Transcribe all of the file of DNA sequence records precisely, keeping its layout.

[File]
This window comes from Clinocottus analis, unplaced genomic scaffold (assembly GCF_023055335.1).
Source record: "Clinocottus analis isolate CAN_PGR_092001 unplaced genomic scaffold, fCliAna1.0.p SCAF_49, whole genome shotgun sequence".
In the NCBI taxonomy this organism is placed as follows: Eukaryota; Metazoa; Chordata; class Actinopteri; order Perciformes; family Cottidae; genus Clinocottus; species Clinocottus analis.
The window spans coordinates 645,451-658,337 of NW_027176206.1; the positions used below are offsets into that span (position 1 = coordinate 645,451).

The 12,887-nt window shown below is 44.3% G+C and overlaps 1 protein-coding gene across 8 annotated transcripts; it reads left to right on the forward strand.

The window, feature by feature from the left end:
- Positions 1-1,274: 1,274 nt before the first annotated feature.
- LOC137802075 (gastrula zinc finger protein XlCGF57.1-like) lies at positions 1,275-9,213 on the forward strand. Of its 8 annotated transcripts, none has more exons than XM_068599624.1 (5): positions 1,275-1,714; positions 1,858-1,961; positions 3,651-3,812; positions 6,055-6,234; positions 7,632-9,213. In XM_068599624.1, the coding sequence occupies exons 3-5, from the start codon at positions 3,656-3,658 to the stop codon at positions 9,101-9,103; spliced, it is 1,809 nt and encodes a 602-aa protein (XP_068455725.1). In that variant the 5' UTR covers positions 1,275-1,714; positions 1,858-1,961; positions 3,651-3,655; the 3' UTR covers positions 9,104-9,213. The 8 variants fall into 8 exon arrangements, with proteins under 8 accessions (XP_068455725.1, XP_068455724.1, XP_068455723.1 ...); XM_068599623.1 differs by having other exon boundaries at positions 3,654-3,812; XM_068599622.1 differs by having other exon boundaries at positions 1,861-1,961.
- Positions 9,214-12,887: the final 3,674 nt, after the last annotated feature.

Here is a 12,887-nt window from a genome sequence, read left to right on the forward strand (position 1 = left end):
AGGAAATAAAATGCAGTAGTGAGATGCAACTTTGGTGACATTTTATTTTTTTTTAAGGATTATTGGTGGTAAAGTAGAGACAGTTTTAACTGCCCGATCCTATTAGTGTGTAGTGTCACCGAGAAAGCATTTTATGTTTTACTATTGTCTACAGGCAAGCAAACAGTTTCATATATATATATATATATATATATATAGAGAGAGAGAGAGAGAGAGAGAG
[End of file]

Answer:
This window comes from Clinocottus analis, unplaced genomic scaffold (assembly GCF_023055335.1).
Source record: "Clinocottus analis isolate CAN_PGR_092001 unplaced genomic scaffold, fCliAna1.0.p SCAF_49, whole genome shotgun sequence".
In the NCBI taxonomy this organism is placed as follows: Eukaryota; Metazoa; Chordata; class Actinopteri; order Perciformes; family Cottidae; genus Clinocottus; species Clinocottus analis.
The window spans coordinates 645,451-658,337 of NW_027176206.1; the positions used below are offsets into that span (position 1 = coordinate 645,451).

The 12,887-nt window shown below is 44.3% G+C and overlaps 1 protein-coding gene across 8 annotated transcripts; it reads left to right on the forward strand.

The window, feature by feature from the left end:
- Positions 1-1,274: 1,274 nt before the first annotated feature.
- LOC137802075 (gastrula zinc finger protein XlCGF57.1-like) lies at positions 1,275-9,213 on the forward strand. Of its 8 annotated transcripts, none has more exons than XM_068599624.1 (5): positions 1,275-1,714; positions 1,858-1,961; positions 3,651-3,812; positions 6,055-6,234; positions 7,632-9,213. In XM_068599624.1, the coding sequence occupies exons 3-5, from the start codon at positions 3,656-3,658 to the stop codon at positions 9,101-9,103; spliced, it is 1,809 nt and encodes a 602-aa protein (XP_068455725.1). In that variant the 5' UTR covers positions 1,275-1,714; positions 1,858-1,961; positions 3,651-3,655; the 3' UTR covers positions 9,104-9,213. The 8 variants fall into 8 exon arrangements, with proteins under 8 accessions (XP_068455725.1, XP_068455724.1, XP_068455723.1 ...); XM_068599623.1 differs by having other exon boundaries at positions 3,654-3,812; XM_068599622.1 differs by having other exon boundaries at positions 1,861-1,961.
- Positions 9,214-12,887: the final 3,674 nt, after the last annotated feature.

Here is a 12,887-nt window from a genome sequence, read left to right on the forward strand (position 1 = left end):
AGGAAATAAAATGCAGTAGTGAGATGCAACTTTGGTGACATTTTATTTTTTTTTAAGGATTATTGGTGGTAAAGTAGAGACAGTTTTAACTGCCCGATCCTATTAGTGTGTAGTGTCACCGAGAAAGCATTTTATGTTTTACTATTGTCTACAGGCAAGCAAACAGTTTCATATATATATATATATATATATATATAGAGAGAGAGAGAGAGAGAGAGAG